The judiciary and political change in Africa: developing transitional jurisprudence in Nigeria

Hakeem Yusuf

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At a time of increased evaluations of law, human rights, and the rise of judicial power all over the globe, the work of most African judiciaries and the principles of the jurisprudence they espouse in promoting social justice remain an unlikely focus of comparative legal scholarship. This ought not to be so in view of the considerable activities of the courts on the continent in the dawn of the third wave of democratization. This article explores the work of the Nigerian Supreme Court in the political transition to democracy since 1999. Utilizing insights from the work of Ruti Teitel, it attempts to outline some of the major constitutional and extraconstitutional principles adopted by the Court in mediating intergovernmental contestations in the turbulent transition away from almost three decades of authoritarian military rule. It emerges that the task of fostering social transformation through the “weakest” branch seriously tasks the institutional integrity of the judiciary.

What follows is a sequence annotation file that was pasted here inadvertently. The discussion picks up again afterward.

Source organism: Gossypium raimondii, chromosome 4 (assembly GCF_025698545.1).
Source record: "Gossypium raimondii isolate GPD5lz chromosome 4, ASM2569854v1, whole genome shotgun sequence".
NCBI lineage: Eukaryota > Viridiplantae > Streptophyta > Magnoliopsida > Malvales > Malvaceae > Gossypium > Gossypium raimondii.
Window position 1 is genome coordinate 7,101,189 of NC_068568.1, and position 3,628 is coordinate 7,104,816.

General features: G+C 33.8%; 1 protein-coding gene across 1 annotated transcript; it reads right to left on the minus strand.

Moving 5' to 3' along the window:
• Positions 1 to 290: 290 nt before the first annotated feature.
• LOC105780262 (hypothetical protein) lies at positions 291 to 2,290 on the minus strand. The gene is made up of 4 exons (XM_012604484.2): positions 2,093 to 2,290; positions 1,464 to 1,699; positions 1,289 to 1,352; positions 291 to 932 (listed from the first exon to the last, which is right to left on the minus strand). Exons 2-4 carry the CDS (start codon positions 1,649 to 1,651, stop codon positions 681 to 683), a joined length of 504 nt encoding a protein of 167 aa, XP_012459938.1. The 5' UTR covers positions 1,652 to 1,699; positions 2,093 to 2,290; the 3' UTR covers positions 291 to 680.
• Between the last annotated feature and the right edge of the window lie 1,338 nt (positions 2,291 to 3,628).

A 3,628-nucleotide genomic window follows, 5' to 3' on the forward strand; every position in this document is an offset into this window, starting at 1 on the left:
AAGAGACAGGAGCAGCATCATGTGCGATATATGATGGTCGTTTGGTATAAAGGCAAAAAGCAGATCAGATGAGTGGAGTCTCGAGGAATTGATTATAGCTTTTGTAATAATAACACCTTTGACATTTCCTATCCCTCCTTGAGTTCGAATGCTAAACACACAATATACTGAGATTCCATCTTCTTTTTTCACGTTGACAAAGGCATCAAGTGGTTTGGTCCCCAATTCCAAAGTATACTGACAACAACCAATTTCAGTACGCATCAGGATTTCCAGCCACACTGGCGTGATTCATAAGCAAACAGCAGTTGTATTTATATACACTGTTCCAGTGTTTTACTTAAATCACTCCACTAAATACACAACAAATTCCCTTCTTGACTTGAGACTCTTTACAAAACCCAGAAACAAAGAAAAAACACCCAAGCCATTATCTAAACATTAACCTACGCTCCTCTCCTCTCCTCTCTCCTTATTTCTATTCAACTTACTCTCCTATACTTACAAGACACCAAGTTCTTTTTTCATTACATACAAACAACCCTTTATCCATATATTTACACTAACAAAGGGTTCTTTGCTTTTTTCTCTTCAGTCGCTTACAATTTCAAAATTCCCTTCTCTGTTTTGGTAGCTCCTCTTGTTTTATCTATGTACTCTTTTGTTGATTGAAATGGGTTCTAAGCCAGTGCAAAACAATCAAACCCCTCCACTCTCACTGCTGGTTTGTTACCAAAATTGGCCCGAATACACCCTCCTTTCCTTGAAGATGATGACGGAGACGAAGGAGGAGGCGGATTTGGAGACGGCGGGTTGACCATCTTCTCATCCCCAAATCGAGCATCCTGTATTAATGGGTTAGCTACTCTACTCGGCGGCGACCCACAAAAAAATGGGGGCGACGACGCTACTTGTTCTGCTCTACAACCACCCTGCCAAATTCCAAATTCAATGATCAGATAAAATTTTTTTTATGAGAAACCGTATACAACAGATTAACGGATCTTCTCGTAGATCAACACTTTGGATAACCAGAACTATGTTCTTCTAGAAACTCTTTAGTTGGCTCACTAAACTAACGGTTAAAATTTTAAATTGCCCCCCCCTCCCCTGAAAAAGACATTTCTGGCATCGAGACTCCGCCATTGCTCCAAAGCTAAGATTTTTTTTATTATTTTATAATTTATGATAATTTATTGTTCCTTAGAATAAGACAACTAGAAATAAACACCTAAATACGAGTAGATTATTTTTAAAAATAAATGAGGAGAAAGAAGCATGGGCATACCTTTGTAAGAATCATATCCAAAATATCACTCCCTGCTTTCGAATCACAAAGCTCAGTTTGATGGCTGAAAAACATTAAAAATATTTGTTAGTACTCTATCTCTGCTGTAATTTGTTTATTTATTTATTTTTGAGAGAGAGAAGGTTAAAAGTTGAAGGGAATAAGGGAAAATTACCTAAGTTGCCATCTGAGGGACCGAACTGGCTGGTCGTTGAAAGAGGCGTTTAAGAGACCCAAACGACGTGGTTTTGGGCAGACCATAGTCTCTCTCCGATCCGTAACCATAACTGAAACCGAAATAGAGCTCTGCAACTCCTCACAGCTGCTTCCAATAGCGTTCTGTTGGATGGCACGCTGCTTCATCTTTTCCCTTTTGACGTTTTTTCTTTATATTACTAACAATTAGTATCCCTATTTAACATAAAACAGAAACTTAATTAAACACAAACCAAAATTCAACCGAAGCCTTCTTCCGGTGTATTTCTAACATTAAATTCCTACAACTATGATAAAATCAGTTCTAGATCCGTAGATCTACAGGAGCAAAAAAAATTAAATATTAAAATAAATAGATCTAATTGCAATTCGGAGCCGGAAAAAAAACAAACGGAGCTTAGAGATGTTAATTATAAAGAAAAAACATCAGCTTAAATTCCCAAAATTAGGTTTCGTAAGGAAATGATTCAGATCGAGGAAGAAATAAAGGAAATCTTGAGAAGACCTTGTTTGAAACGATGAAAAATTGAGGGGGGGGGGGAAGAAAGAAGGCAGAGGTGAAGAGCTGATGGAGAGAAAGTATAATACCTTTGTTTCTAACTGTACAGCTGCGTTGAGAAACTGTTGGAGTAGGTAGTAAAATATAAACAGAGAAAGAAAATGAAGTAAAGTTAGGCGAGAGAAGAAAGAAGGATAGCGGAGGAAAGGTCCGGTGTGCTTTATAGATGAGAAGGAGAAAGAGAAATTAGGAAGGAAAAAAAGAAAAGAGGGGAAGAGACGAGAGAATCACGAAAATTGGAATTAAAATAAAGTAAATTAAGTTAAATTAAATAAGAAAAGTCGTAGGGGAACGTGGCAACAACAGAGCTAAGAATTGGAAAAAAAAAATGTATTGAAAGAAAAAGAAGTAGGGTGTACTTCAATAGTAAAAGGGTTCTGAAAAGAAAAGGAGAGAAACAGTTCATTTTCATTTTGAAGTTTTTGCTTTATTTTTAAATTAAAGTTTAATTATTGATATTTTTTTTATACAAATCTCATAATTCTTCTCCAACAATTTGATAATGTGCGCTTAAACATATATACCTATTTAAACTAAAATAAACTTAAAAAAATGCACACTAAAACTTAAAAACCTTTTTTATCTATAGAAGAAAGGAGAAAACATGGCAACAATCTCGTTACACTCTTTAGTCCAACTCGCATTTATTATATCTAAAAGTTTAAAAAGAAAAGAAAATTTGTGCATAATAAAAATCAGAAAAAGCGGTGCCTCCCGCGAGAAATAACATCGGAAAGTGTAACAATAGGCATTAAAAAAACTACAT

Original languageEnglish
Pages (from-to)654-682
Number of pages29
JournalInternational Journal of Constitutional Law
Issue number4
Early online date8 Oct 2009
Publication statusPublished - Oct 2009


  • human rights
  • transitional jurisprudence
  • Africa
  • Nigeria
  • jurisprudence
  • judiciary
  • political change

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